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Through the generosity of longtime supporter and great friend of Colby College Trustee Emeritus Paul J. Schupf, LL.D. ’06, the Colby College Museum of Art will expand into downtown Waterville, offering the community and visitors a chance to engage with spectacular works in a vibrant setting. The contemporary gallery will be named in his honor.
As part of the downtown arts complex announced earlier this week by Colby and Waterville Creates!, the Schupf gallery will be located in a transformed historical building at 93 Main Street. Located on the ground level, it will feature a rotating program of contemporary art exhibitions. Regularly scheduled gallery events will be held in the space.
“The Schupf gallery will be a vital part of the new center for contemporary art and film, which has been conceived to create a hub of activity on Main Street and cement Waterville’s place as a destination for the arts,” said Colby President David A. Greene. “Once again, Paul Schupf has given so generously to help make art accessible to the Waterville community and visitors from Maine and beyond. We are so fortunate to have his friendship and to benefit from his vision for institutions that serve the public good.”
Schupf, who is an emeritus member of the Colby College Museum of Art’s Board of Governors and served as a College trustee for many years, has made several significant contributions to Colby, making possible the Paul J. Schupf Wing for the Works of Alex Katz and the Paul J. Schupf Sculpture Court at the Colby College Museum of Art; the Paul J. Schupf Scientific Computing Center; the Anthony-Mitchell-Schupf residence hall; and the Colby College-Memorial Sloan Kettering Summer Internship. A serious collector, Schupf has also donated numerous works of art, including significant works by Alex Katz and a major gift of more than 150 works on paper by Richard Serra.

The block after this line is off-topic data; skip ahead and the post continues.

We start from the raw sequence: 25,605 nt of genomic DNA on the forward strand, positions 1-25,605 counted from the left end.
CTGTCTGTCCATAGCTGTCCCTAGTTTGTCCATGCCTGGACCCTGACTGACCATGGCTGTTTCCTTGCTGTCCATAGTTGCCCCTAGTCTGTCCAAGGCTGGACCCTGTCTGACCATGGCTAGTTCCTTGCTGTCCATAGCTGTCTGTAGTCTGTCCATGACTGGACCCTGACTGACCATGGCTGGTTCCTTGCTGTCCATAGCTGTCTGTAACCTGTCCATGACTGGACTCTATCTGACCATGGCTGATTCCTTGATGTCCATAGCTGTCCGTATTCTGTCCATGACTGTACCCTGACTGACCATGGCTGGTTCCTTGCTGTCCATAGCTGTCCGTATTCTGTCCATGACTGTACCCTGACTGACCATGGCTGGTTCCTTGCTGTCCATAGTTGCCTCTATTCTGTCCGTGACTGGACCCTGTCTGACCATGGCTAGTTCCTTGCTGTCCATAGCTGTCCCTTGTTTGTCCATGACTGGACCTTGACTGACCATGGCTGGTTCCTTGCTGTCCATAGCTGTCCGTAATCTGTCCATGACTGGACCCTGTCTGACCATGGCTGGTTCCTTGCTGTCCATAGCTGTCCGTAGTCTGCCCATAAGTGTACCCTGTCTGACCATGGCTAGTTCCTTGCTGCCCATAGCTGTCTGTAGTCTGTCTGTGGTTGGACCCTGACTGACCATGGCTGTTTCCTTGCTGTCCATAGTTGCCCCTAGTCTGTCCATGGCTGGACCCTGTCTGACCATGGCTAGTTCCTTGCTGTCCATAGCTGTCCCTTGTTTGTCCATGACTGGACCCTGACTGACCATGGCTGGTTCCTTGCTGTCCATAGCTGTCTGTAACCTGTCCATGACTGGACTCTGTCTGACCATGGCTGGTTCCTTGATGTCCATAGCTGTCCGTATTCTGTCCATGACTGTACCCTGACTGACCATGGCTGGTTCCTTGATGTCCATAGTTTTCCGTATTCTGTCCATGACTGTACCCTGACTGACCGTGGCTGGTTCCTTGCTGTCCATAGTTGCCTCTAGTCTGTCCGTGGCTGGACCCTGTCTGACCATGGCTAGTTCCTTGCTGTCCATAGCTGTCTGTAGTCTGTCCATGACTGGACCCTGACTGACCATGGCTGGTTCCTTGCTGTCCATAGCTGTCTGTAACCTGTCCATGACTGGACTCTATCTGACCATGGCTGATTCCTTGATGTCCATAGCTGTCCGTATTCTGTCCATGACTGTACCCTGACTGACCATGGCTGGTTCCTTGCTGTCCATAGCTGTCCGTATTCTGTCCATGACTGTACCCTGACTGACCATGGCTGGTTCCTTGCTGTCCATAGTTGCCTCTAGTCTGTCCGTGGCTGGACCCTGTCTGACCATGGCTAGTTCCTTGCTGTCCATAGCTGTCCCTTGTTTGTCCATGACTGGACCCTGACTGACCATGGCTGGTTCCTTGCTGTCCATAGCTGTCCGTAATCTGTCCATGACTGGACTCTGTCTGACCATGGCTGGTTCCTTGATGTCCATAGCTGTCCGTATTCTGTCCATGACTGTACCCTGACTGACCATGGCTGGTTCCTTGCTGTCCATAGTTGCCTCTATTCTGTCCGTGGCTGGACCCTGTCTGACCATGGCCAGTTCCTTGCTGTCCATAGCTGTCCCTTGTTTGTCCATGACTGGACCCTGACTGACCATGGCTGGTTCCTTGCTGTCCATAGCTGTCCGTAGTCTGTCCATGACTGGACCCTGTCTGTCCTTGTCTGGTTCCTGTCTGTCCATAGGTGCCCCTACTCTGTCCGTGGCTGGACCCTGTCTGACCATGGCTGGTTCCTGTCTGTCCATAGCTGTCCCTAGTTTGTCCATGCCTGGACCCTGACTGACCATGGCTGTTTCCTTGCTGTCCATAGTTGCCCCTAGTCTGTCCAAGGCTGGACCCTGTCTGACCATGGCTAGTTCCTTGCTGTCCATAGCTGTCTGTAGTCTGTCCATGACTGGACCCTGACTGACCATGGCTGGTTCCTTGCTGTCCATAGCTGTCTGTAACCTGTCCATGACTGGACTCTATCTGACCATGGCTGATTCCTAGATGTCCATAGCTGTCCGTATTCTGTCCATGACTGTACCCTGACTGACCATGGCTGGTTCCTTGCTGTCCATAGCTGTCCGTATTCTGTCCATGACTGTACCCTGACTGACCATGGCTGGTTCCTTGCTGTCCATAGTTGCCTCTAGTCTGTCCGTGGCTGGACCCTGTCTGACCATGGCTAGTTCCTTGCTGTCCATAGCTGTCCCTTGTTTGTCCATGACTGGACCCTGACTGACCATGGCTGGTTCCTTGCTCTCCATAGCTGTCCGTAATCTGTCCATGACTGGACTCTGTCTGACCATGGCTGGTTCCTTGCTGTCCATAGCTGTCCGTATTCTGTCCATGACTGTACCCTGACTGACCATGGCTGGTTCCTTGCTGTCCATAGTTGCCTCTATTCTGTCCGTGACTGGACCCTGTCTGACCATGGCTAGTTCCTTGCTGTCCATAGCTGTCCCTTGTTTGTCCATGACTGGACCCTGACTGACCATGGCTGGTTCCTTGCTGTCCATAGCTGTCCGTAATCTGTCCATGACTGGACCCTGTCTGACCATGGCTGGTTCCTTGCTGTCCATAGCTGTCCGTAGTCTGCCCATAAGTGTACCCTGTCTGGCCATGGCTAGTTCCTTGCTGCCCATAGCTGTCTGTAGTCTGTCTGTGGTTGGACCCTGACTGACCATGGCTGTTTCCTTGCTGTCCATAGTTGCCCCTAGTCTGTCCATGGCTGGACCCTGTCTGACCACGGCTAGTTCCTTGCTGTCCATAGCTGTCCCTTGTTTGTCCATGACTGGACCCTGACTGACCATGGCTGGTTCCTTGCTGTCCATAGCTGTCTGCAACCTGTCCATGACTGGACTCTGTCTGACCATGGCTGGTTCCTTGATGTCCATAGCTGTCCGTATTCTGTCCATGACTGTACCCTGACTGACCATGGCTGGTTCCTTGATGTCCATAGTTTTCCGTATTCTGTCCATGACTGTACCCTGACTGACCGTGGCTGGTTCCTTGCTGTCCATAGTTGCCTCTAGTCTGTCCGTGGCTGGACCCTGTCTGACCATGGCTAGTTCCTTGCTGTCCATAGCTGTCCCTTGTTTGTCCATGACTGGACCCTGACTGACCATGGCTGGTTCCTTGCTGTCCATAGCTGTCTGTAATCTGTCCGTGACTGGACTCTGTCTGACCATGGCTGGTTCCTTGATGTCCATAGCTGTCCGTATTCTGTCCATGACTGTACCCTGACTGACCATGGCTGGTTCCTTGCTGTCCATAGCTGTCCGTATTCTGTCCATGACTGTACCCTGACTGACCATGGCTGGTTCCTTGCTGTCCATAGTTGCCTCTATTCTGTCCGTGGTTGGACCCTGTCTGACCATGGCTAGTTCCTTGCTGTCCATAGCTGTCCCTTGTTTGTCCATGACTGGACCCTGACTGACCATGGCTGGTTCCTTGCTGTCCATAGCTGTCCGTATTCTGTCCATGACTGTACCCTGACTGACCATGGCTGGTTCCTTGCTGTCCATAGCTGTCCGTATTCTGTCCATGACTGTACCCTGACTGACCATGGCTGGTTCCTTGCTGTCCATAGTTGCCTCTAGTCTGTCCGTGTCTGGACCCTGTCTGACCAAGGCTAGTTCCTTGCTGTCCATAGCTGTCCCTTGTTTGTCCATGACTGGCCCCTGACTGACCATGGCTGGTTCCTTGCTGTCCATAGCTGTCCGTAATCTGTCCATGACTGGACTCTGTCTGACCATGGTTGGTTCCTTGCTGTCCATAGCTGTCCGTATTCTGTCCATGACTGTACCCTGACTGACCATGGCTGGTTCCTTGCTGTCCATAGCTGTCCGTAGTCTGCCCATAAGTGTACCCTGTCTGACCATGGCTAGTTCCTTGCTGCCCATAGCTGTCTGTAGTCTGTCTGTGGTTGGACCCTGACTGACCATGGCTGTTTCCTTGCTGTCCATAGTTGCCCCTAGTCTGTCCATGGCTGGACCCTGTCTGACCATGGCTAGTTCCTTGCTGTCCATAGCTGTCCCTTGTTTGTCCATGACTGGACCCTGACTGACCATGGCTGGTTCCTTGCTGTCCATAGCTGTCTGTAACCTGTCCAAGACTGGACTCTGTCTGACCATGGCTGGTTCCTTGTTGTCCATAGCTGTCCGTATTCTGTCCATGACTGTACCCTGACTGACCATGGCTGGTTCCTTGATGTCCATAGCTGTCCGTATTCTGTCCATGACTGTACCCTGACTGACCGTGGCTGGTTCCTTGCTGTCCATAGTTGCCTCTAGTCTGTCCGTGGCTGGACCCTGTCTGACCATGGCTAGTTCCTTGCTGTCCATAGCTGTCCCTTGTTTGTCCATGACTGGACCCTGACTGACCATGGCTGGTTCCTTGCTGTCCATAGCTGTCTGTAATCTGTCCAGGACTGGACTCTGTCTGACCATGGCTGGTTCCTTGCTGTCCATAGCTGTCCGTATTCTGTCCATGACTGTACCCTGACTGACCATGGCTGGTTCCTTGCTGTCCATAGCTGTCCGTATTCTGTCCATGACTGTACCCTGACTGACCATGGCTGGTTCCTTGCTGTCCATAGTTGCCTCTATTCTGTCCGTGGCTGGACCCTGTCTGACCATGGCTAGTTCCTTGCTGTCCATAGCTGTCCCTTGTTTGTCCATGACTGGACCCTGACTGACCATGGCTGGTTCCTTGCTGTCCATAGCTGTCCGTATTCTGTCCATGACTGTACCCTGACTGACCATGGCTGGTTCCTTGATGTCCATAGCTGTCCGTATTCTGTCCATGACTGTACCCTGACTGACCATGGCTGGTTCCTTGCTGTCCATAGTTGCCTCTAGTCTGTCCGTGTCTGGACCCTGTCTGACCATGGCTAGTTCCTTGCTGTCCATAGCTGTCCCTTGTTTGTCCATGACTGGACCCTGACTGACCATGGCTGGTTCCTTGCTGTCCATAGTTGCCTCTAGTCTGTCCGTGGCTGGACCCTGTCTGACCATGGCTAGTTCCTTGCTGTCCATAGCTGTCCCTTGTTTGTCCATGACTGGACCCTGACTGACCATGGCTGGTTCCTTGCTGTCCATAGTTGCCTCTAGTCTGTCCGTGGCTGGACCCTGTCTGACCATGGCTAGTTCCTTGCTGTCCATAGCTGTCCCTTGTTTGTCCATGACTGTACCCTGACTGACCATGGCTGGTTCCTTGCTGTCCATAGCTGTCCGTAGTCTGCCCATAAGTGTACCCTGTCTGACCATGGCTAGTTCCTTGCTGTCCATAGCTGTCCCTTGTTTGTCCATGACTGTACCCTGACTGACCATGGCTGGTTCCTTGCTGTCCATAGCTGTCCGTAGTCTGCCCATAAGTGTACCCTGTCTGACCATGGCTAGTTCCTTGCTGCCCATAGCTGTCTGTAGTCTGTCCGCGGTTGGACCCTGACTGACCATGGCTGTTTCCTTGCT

“Starting in 1985 with President Bill Cotter and museum director Hugh J. Gourley III, I became entranced by the wonderful, adventurous Colby College Museum of Art,” said Schupf. “When David Greene discussed with me the possibility of creating a gallery in Waterville, I jumped onboard immediately. The donation of the Paul J. Schupf gallery for contemporary art in downtown Waterville is just another manifestation of my admiration for the College and its museum.”
“Paul has been such a great friend to the Colby museum, and once again we are humbled by, and grateful for, his remarkable generosity,” said Sharon Corwin, the Carolyn Muzzy Director and Chief Curator of the museum. “We see this gallery as a front door to the Colby museum and an opportunity to integrate more deeply into our community, and Paul’s support makes that possible.”
On March 5 Colby and Waterville Creates! announced plans to transform the downtown building into a new center for contemporary art and film, making Waterville a singular destination for the arts in Maine. The project, which includes a significant fundraising effort, features new and renovated space to support leading programs in visual arts, theater, film, and arts education.
The larger complex will also include the Waterville Opera House, Common Street Arts, and the Maine Film Center and Railroad Square Cinema. It is expected to attract even more visitors to a newly vibrant Main Street, anchored by a planned hotel a block from Castonguay Square and the Bill and Joan Alfond Main Street Commons, housing 200 Colby students, faculty, and staff. A technology center at 173 Main Street, housing software consultant CGI, Colby employees, and a student business incubator, opened last fall.
Founded in 1959, the Colby College Museum of Art comprises five wings, more than 9,000 works of art, and more than 38,000 square feet of exhibition space. The museum also maintains a significant collection of contemporary American art, including works by Alex Katz (with more than 900 works represented), Agnes Martin, Sol LeWitt, Maya Lin, Kara Walker, Elizabeth Murray, Martin Puryear, Terry Winters, and Julie Mehretu. It is free and open to the public.